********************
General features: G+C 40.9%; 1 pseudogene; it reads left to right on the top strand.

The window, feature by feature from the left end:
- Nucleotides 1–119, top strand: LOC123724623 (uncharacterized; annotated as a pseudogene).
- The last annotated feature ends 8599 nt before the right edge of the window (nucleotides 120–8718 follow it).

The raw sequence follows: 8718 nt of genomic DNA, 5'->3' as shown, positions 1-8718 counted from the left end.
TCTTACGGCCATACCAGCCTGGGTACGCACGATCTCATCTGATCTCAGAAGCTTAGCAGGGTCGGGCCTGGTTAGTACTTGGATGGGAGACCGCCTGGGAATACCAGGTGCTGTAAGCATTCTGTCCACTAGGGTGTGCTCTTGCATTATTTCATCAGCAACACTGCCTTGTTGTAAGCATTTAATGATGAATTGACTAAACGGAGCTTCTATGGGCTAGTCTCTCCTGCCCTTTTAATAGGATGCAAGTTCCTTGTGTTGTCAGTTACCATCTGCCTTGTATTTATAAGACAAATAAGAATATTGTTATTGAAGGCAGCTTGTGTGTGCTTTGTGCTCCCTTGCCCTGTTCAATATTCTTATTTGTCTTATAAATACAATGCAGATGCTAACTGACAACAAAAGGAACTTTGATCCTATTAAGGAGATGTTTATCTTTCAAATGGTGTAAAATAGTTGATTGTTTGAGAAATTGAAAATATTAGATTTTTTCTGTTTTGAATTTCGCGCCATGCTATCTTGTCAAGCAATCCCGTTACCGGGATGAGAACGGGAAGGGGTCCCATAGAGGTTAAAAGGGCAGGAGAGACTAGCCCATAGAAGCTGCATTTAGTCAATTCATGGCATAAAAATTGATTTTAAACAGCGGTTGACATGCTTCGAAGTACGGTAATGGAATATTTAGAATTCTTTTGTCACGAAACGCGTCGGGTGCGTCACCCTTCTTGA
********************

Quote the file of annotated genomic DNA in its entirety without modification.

General features: G+C 40.9%; 1 pseudogene; it reads left to right on the top strand.

The window, feature by feature from the left end:
- Nucleotides 1–119, top strand: LOC123724623 (uncharacterized; annotated as a pseudogene).
- The last annotated feature ends 8599 nt before the right edge of the window (nucleotides 120–8718 follow it).

The raw sequence follows: 8718 nt of genomic DNA, 5'->3' as shown, positions 1-8718 counted from the left end.
TCTTACGGCCATACCAGCCTGGGTACGCACGATCTCATCTGATCTCAGAAGCTTAGCAGGGTCGGGCCTGGTTAGTACTTGGATGGGAGACCGCCTGGGAATACCAGGTGCTGTAAGCATTCTGTCCACTAGGGTGTGCTCTTGCATTATTTCATCAGCAACACTGCCTTGTTGTAAGCATTTAATGATGAATTGACTAAACGGAGCTTCTATGGGCTAGTCTCTCCTGCCCTTTTAATAGGATGCAAGTTCCTTGTGTTGTCAGTTACCATCTGCCTTGTATTTATAAGACAAATAAGAATATTGTTATTGAAGGCAGCTTGTGTGTGCTTTGTGCTCCCTTGCCCTGTTCAATATTCTTATTTGTCTTATAAATACAATGCAGATGCTAACTGACAACAAAAGGAACTTTGATCCTATTAAGGAGATGTTTATCTTTCAAATGGTGTAAAATAGTTGATTGTTTGAGAAATTGAAAATATTAGATTTTTTCTGTTTTGAATTTCGCGCCATGCTATCTTGTCAAGCAATCCCGTTACCGGGATGAGAACGGGAAGGGGTCCCATAGAGGTTAAAAGGGCAGGAGAGACTAGCCCATAGAAGCTGCATTTAGTCAATTCATGGCATAAAAATTGATTTTAAACAGCGGTTGACATGCTTCGAAGTACGGTAATGGAATATTTAGAATTCTTTTGTCACGAAACGCGTCGGGTGCGTCACCCTTCTTGA